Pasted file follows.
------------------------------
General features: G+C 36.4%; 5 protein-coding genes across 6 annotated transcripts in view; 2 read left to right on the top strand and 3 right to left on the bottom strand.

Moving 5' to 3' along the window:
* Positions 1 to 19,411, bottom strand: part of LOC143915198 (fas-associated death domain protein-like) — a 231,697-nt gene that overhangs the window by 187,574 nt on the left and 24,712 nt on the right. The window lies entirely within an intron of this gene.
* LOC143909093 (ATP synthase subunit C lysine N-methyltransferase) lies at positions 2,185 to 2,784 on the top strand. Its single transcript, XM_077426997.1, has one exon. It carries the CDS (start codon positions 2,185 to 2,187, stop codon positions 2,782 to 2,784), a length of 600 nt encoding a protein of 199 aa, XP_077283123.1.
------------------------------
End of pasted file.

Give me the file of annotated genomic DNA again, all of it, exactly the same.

General features: G+C 36.4%; 5 protein-coding genes across 6 annotated transcripts in view; 2 read left to right on the top strand and 3 right to left on the bottom strand.

Moving 5' to 3' along the window:
* Positions 1 to 19,411, bottom strand: part of LOC143915198 (fas-associated death domain protein-like) — a 231,697-nt gene that overhangs the window by 187,574 nt on the left and 24,712 nt on the right. The window lies entirely within an intron of this gene.
* LOC143909093 (ATP synthase subunit C lysine N-methyltransferase) lies at positions 2,185 to 2,784 on the top strand. Its single transcript, XM_077426997.1, has one exon. It carries the CDS (start codon positions 2,185 to 2,187, stop codon positions 2,782 to 2,784), a length of 600 nt encoding a protein of 199 aa, XP_077283123.1.